In a blog post last summer, I wrote about how to know when to go all in as an entrepreneur. One of those criteria is “Family“. I listed that one first, because ultimately, you can make more money, you can get another job, you can start another business, but if you alienate your family – mainly your spouse, but certainly your kids – that’s a lifetime loss. Before you can “take the dive”, “make the jump”, etc., your family has to give you that freedom to fail or to succeed.

From that blog post:

If your spouse is not on board, don’t do it. I cannot emphasize this point enough. Do not let your business be the elephant in the room that you don’t share with your spouse. Do you have kids or kid(s) on the way? There are a handful of events that can cause extraordinary stress in life and in marriage. Babies, homes, jobs, businesses, weddings are all among those. It’s generally not a good idea to do more than 1 or 2 of any of these things in a given year.

My Lack of Freedom

I had started the business entity that would eventually become CWNP (after 4 failed ideas and 2 name changes) a couple of years before I went all in full time. During that time, I was employed by FirstData. Part of that employment was relocating to Denver, Colorado. We were thrilled to get to live in the wild west, and my wife absolutely loved it. That was the easy part, since FirstData moved us out there, paying literally every moving expense in the process.

But I hated my job. Within a couple of months at FirstData in Denver, I realized I was miserable being one employee among 40,000. What gives me energy is having the ability to move the needle in any organization. I don’t have to be in charge, but I have to have autonomy and my work has to actually matter. In a company of 40,000 employees, I got no indication of either. But I couldn’t leave, because if I left within a year of the relocation date, I’d have to pay back every penny of the relo costs.

We Need to Talk

So, I waited. And waited. And worked nights and weekends on the thing that would become CWNP. Then, 50 weeks and 1 day after my relocation date, I gave my two weeks notice. However, before I could do that, I had a really deep, painful, long, heartfelt, passionate discussion with my wife. Here’s how that conversation started:

Darlin’, as you know, I really don’t like my job. What I’d really like to do is quit that job and put everything into my business, work from home for a while, really live lean. That’ll mean a pay cut, benefits will go away, and I might not make much money for a while, and it might fail altogether.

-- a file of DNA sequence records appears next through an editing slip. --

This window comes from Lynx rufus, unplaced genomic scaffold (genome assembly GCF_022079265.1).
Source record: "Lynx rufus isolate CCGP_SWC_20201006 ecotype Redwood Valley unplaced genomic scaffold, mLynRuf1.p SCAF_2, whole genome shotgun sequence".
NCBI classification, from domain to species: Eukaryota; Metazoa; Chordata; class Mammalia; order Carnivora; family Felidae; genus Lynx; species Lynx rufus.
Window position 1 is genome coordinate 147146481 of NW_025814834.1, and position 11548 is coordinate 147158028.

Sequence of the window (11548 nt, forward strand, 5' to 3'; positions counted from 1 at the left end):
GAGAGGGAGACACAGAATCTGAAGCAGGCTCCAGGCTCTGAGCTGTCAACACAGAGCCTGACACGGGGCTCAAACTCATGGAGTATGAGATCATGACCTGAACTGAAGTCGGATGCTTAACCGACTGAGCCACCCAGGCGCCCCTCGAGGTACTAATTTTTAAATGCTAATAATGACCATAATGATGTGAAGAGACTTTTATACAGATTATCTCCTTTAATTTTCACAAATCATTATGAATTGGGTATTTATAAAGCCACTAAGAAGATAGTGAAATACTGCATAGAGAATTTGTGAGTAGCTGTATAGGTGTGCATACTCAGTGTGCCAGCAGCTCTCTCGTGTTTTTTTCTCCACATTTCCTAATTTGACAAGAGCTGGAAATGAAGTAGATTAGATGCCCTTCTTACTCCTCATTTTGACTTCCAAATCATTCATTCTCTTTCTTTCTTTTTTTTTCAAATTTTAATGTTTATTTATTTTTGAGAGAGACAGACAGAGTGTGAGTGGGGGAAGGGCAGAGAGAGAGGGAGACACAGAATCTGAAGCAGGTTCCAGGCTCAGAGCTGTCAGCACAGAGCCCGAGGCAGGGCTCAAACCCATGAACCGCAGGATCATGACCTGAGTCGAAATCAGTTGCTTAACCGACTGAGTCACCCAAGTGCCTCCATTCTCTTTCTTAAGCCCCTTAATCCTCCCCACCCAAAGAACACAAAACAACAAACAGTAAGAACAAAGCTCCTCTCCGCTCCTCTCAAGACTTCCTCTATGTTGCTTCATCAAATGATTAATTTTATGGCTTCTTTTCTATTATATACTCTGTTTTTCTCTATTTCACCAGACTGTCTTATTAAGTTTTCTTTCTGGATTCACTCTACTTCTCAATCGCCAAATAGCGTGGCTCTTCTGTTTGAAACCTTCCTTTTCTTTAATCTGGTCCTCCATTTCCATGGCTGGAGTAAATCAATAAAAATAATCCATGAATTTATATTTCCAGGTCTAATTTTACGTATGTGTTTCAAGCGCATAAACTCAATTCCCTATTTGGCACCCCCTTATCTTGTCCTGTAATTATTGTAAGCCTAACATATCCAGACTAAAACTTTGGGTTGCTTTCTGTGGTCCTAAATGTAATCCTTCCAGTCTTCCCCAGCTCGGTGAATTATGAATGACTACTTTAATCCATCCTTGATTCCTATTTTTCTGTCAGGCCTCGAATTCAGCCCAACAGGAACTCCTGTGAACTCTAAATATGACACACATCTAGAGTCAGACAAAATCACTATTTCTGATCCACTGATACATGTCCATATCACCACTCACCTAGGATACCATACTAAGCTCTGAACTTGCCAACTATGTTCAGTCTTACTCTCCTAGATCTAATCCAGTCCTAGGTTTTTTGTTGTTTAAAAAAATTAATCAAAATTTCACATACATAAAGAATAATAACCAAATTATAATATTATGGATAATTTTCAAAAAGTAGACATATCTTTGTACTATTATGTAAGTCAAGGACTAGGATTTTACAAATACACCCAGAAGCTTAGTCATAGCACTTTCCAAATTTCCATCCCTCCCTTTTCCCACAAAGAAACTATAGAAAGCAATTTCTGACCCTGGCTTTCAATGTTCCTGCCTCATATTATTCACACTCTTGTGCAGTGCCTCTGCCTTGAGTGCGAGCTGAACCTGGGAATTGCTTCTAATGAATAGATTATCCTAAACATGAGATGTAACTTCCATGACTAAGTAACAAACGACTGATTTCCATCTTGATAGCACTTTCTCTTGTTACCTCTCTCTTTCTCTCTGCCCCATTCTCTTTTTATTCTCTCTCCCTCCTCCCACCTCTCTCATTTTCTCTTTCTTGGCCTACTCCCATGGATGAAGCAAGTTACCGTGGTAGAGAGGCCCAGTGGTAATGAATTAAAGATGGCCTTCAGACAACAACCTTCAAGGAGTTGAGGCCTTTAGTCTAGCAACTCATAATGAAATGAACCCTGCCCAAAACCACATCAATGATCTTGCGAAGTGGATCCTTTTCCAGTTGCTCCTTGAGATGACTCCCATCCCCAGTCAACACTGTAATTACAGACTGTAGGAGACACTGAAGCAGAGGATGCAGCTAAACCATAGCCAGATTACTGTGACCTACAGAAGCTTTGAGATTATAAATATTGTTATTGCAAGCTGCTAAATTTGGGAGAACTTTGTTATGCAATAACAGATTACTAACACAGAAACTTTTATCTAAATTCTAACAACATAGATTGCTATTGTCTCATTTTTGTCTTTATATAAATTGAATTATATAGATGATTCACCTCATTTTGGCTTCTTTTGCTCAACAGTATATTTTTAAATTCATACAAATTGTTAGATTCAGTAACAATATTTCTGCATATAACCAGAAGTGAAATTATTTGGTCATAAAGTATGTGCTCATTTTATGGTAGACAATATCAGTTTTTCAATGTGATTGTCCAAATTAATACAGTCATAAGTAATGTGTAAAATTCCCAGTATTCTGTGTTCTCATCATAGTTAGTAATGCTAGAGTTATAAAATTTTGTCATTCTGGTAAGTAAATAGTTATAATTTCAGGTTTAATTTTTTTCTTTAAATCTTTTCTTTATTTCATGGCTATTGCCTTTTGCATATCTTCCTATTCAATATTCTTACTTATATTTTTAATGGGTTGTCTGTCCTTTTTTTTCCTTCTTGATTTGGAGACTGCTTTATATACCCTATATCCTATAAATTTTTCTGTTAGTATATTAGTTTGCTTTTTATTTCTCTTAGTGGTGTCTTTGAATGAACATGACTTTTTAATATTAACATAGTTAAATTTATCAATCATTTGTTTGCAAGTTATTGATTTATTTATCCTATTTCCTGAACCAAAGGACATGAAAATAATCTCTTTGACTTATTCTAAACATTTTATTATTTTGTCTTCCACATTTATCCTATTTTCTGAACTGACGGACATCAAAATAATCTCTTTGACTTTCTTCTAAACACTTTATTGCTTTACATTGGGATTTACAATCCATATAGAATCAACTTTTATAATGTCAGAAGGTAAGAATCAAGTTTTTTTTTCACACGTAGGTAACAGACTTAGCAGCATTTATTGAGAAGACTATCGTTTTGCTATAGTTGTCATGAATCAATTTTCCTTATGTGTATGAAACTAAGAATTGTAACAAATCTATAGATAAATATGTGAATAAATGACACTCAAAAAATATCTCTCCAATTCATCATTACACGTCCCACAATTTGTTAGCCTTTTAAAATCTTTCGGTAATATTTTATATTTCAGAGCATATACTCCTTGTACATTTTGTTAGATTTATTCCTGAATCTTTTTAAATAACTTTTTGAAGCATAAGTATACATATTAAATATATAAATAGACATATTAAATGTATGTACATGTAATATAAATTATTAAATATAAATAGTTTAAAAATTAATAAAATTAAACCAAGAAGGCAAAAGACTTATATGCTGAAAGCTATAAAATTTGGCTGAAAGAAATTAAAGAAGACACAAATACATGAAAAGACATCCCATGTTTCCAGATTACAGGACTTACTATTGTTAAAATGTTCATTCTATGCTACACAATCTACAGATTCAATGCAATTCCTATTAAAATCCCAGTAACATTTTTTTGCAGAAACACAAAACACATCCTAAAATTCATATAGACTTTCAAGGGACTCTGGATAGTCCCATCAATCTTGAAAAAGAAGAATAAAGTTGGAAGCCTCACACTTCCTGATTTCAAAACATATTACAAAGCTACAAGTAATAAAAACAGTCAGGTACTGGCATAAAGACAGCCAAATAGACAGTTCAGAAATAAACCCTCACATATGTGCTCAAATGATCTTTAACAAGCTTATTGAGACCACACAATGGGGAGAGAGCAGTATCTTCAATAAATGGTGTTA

I tried to be as honest as I could, put it all out there, and really make sure we got to the meat of the matter. I had a really cushy position at FDC, and the benefits were by far the best we’ve ever had, and they had moved us to Colorado! But I could not take it any longer, and I really longed to run my own show. Here’s how that conversation ended.

“Go for it.”

I lay my heart and soul out on the table, and that’s her answer? Yep. I knew from that moment on that I had the freedom to succeed, or fail, as an entrepreneur. Since that day, I have had many similar conversations with my wife – and now my kids – to lay out what is about to happen next. It is so freeing now to have succeeded and to have failed (multiple times), and yet still be here, living the life.

People in the startup world talk a lot about failure as a badge of honor. Here’s a great article outlining the 13 Top Reasons Startups Fail. It’s not a badge of honor. It sucks, but it builds a lot of character, and you’re better for it. If you don’t have the freedom to fail, then you can’t possibly have the freedom to succeed.

A shorter version of this story is on the dedication page of “Practice Your Pitch”. I wouldn’t be here doing this today if my wife’s response had been different.

What do you think about that?

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